There’s something about minor league professional sports that draws me to it. I like the type of crowd that shows up to these games and the family-friendly atmosphere. I also like the fact that wins and losses don’t really count; rather, it’s a place where up-and-coming young players are put in various situations so that they can learn to grow. And if you know me well, you’ll know I love watching people grow.
So a couple weeks ago we went to see a Santa Cruz Warriors minor league basketball game. We had lots of fun, the arena food was surprisingly delicious, and I also got to see a couple of players that are on the precipice between minor league and NBA. It was funny that the cheers were the loudest during halftime when they brought out those tiny kids playing basketball 😄.
One player who’s got mad skills especially caught my eye that night, but it wasn’t because of his skills. During one sequence, when he was driving the ball on offense, he was bumped hard by an opposing player who took the ball from him, but the official didn’t call a foul. He got angry and complained agitatedly to the official but to no avail, so in retaliation, he rushed back to the other side of the court and whacked the opposing player who had bumped him. And of course he was whistled for a foul, and the coach pulled him out and put him on the bench.
Why am I pointing out this seemingly minor incident that perhaps happen all the time? I think sometimes we focus on what seems to be “major”, such as skills and accomplishments, but what seems “minor”, such as character, is what really counts. In a way, as a parent, my kids are spending their first 18 years or so in the “minor league” of my house. I don’t really care about their “wins and losses” or skills and accomplishments (I know, I’m not a typical Asian parent… 😛), but I care a lot more about how they develop characters of integrity, humility, service, love for each other, etc. I care that during this time they would discover a love for God and His Word. I hope they will grow in these seemingly “minor” things and eventually become a solid player in the “major league” of their worlds.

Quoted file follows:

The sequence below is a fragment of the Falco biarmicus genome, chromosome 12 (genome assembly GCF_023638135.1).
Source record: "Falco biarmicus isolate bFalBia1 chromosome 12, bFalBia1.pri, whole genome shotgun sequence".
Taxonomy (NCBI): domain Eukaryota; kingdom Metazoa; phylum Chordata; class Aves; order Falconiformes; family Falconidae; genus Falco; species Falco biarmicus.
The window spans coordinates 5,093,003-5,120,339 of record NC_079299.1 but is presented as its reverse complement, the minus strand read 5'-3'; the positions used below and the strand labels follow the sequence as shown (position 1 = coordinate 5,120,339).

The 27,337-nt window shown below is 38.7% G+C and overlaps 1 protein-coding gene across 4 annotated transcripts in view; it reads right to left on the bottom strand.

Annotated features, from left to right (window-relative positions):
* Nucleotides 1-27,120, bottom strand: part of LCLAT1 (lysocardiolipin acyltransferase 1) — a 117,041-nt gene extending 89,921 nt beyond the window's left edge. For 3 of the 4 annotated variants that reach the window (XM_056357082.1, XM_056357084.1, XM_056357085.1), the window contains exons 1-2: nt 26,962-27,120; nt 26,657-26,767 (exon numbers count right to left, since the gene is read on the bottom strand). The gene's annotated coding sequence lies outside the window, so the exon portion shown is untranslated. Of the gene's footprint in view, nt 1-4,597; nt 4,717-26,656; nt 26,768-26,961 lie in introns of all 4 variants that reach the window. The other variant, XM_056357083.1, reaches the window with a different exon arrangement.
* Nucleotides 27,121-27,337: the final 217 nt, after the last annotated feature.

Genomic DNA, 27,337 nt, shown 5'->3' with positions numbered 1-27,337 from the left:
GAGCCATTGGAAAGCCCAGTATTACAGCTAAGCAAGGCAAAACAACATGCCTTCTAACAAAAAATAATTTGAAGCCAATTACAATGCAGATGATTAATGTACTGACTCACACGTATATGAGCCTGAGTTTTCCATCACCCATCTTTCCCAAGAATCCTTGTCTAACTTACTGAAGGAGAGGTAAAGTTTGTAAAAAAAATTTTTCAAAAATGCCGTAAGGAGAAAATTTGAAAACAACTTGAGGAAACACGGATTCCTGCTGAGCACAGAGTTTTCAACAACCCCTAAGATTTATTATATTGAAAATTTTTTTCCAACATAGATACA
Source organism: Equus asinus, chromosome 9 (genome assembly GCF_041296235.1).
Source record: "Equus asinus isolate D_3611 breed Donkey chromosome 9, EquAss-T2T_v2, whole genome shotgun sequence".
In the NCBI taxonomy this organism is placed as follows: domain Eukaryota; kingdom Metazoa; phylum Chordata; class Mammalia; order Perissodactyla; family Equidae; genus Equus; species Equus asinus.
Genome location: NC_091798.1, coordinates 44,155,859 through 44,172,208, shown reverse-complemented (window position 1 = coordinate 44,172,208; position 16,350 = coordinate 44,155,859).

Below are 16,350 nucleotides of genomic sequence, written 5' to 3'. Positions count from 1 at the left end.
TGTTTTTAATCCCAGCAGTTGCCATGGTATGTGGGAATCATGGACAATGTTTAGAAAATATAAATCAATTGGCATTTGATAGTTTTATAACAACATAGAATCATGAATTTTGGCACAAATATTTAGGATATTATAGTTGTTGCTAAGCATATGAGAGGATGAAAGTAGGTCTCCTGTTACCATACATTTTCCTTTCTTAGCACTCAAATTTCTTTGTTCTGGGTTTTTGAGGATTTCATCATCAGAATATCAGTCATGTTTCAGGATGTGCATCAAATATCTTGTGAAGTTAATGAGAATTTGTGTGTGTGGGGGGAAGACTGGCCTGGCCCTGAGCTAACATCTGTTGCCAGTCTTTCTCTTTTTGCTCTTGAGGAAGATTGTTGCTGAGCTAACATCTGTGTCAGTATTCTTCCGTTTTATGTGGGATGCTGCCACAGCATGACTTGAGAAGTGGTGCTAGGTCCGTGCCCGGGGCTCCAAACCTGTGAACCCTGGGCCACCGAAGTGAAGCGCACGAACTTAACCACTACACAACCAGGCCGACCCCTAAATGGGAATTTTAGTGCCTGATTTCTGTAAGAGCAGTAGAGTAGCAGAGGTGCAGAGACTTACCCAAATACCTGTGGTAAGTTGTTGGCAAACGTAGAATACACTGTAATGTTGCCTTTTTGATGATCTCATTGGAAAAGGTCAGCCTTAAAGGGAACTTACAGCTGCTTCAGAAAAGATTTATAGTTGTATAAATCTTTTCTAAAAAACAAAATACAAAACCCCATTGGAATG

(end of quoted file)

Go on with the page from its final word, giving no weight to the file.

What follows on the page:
As a child of God, our time on this earth is also like a “minor league”. There are those who thought that this is a time for accomplishments, but Jesus told them in Matthew 7:21–23:
“Not everyone who says to me, ‘Lord, Lord,’ will enter the kingdom of heaven, but the one who does the will of my Father who is in heaven. On that day many will say to me, ‘Lord, Lord, did we not prophesy in your name, and cast out demons in your name, and do many mighty works in your name?’ And then will I declare to them, ‘I never knew you; depart from me, you workers of lawlessness.’”
Instead, we might be surprised that what we think as “minor” things done to the “minor” people of this world are the things that count most to God in Matthew 25:34–36,40:
Then the King will say to those on his right, ‘Come, you who are blessed by my Father, inherit the kingdom prepared for you from the foundation of the world. For I was hungry and you gave me food, I was thirsty and you gave me drink, I was a stranger and you welcomed me, I was naked and you clothed me, I was sick and you visited me, I was in prison and you came to me. …… Truly, I say to you, as you did it to one of the least of these my brothers, you did it to me.’
So we shouldn’t overlook faithfulness even in the minor things. Because, after all, we are actually in the minor league of life.